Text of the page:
Scotland manager Craig Levein was on hand to help launch the 2011 Bank of Scotland Midnight League programme.
Levein visited Alloa Athletic FC's Recreation Park, a flagship venue for the Midnight League programme, for a specially arranged session with youngsters from Alloa and Lornshill Academy. The programme, which initially began as a pilot scheme, now runs in all 32 local authorities in Scotland, attracting over 3000 participants every year.
"I deal with players at the top of the game, but football isn't just about elite athletes," said Levein. "I firmly believe the game should be accessible to everyone who wants to play. The Midnight League programme encourages more young people to play the game and, perhaps more importantly, steers them away from poor choices off the pitch and gives them something positive to focus on."
Clackmannanshire Council run their Midnight League programme every Friday night. Research by the local authority and Central Scotland Police has found that during a two-week break when the league was not in session, calls in relation to antisocial behaviour increased by nearly 50% in some areas.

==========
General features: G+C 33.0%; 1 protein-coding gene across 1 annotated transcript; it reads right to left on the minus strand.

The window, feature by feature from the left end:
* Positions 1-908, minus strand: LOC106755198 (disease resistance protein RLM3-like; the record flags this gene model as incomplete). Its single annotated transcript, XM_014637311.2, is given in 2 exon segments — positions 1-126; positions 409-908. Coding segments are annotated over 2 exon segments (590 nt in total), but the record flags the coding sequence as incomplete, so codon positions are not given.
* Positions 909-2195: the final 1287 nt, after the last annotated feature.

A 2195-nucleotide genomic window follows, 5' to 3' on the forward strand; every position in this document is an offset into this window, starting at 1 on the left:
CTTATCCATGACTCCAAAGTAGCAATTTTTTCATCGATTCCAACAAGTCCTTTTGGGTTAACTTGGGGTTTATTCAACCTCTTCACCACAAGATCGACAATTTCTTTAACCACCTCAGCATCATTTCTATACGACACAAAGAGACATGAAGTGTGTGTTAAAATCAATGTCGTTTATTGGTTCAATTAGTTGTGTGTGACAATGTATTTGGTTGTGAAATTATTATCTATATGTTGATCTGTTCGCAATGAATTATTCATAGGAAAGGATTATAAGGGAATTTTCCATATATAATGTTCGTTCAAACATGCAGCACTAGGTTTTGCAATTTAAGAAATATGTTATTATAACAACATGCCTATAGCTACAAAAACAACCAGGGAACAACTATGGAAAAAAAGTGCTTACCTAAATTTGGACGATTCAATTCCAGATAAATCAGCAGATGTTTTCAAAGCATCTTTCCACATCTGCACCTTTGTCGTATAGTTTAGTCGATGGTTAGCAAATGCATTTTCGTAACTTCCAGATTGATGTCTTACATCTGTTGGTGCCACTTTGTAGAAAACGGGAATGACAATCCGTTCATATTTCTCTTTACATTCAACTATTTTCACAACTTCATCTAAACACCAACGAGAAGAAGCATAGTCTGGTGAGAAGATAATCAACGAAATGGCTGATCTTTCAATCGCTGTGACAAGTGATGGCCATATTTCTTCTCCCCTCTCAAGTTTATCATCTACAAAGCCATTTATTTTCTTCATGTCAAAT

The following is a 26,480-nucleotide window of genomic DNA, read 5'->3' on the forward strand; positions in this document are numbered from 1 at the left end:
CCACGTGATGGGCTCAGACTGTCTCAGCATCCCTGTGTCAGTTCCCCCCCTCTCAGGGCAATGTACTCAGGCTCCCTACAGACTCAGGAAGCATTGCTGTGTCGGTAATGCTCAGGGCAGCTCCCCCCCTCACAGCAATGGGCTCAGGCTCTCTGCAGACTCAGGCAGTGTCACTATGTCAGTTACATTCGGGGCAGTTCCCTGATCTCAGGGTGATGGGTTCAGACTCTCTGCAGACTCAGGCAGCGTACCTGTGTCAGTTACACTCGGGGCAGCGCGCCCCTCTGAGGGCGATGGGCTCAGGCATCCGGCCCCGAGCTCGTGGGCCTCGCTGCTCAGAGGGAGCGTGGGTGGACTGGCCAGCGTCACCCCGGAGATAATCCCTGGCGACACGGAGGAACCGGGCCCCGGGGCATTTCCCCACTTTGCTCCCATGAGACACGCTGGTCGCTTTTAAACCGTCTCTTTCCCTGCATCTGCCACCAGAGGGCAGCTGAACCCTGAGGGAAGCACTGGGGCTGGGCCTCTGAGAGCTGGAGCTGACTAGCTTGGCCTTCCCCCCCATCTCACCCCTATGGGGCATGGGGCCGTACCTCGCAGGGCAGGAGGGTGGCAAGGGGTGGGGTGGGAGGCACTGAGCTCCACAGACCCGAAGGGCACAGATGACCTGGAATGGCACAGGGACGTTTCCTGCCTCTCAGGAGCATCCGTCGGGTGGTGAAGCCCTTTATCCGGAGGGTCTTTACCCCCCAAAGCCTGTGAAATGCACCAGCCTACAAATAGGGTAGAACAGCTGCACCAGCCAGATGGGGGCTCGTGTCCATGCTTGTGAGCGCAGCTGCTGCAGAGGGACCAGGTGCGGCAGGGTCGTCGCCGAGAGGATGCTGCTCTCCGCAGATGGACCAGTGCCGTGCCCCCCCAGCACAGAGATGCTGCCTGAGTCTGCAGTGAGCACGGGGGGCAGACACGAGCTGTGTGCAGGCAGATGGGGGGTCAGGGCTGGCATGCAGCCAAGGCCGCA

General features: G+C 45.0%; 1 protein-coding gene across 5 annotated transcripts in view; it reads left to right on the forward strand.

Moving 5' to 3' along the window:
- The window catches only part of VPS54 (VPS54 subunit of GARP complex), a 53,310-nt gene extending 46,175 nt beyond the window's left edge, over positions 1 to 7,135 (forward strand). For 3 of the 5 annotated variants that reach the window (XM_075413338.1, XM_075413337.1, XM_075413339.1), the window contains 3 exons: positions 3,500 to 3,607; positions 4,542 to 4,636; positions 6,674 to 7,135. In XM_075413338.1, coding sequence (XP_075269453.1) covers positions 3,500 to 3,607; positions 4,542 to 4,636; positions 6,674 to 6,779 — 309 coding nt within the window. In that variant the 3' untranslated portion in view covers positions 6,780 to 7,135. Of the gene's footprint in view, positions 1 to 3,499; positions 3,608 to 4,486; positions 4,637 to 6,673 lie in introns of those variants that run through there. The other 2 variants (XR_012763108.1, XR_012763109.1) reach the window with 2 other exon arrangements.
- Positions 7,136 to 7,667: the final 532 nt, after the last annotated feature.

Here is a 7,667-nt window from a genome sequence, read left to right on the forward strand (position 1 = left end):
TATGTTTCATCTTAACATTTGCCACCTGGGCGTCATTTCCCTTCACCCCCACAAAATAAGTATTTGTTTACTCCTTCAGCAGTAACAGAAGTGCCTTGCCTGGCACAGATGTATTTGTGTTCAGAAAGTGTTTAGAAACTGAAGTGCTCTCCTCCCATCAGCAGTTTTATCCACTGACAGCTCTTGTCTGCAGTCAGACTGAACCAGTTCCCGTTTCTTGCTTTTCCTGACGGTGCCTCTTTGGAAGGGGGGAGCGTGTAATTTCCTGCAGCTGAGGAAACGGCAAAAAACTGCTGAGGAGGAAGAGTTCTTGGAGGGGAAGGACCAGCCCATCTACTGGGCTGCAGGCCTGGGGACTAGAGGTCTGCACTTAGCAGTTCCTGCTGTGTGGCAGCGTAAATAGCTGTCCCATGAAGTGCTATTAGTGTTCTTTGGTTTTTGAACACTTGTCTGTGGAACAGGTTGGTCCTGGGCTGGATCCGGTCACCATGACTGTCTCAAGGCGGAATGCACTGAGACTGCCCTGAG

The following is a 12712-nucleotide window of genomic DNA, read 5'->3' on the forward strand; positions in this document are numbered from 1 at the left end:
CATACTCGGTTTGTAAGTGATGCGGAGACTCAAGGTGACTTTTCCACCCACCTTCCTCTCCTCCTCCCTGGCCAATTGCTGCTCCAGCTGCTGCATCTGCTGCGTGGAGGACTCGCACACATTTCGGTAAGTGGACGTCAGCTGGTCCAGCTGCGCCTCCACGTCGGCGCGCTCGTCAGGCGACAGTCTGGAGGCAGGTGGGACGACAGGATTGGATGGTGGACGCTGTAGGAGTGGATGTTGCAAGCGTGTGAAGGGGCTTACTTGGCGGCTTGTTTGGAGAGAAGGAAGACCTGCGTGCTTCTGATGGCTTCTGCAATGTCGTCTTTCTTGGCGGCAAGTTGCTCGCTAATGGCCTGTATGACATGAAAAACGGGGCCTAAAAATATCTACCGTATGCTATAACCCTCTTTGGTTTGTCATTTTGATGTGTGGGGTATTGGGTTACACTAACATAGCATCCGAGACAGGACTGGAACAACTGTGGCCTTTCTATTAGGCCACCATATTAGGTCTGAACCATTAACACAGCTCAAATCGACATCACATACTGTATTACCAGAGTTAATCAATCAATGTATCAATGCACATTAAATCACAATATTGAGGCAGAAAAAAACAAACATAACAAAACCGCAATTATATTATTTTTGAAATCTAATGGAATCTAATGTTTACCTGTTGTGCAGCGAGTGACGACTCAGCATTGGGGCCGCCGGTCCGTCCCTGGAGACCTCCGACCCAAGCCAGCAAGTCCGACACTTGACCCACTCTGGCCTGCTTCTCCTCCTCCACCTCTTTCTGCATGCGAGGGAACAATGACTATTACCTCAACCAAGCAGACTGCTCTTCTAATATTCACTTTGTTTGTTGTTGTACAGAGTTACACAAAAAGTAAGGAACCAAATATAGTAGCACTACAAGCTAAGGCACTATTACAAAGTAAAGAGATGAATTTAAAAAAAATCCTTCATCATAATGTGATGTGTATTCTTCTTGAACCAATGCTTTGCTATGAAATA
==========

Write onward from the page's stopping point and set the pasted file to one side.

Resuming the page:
Superintendent Alan Douglas, Area Commander for Stirling and Clackmannan, Central Scotland Police, said: "The Midnight Leagues have demonstrated their value as an organised activity for our young people, which helps to reduce antisocial behaviour. I would encourage boys and girls aged 12 to 16 to attend."
The 2011 Midnight League programme kicks off in January with leagues running across more than 75 venues. For more information, and to find a session near you, visit the Scottish Football Association website.
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